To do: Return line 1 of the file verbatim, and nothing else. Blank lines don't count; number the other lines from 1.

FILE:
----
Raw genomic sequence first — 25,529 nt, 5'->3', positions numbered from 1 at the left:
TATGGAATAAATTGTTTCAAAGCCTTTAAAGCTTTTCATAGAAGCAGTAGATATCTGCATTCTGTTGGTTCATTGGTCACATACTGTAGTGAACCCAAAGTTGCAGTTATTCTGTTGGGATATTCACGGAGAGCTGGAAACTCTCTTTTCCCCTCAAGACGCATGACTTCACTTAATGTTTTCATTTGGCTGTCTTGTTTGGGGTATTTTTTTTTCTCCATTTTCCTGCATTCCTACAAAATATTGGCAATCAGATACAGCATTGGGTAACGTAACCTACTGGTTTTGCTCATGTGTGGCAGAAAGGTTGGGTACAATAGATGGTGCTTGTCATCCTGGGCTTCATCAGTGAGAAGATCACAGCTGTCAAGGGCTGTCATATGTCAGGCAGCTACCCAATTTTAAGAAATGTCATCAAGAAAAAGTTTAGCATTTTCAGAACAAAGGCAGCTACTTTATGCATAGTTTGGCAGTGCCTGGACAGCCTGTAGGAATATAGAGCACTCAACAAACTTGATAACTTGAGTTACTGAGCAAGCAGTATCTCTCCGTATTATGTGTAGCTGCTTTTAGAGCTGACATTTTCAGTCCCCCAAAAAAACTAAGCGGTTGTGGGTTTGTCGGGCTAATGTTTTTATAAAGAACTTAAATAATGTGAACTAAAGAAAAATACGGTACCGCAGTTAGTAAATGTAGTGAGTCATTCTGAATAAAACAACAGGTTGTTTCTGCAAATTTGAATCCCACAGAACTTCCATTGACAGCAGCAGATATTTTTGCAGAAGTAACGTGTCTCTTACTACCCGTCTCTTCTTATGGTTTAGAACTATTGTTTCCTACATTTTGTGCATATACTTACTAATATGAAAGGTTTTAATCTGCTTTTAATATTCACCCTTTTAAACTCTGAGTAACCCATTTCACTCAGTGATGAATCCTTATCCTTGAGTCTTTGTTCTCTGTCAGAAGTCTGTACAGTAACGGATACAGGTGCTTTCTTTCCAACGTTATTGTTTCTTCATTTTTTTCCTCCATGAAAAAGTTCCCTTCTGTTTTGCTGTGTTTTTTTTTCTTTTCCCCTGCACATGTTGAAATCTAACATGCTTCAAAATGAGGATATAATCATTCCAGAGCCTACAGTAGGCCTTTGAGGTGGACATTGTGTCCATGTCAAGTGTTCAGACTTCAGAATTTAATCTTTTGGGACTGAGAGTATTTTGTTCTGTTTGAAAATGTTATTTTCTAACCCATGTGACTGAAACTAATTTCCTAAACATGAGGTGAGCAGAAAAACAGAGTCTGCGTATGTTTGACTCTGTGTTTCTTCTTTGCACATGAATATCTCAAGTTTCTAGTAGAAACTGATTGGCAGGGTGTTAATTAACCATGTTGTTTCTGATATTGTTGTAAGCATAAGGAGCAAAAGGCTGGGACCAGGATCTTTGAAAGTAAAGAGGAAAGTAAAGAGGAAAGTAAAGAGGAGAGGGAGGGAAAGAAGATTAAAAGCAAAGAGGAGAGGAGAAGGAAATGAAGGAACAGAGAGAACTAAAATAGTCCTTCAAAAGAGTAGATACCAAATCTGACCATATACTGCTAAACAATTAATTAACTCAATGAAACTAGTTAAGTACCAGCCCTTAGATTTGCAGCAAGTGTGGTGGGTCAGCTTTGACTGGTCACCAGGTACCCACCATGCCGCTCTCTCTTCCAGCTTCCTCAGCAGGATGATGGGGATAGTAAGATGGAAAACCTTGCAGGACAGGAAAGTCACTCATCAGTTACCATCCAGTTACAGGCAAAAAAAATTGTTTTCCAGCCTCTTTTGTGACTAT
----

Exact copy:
Raw genomic sequence first — 25,529 nt, 5'->3', positions numbered from 1 at the left: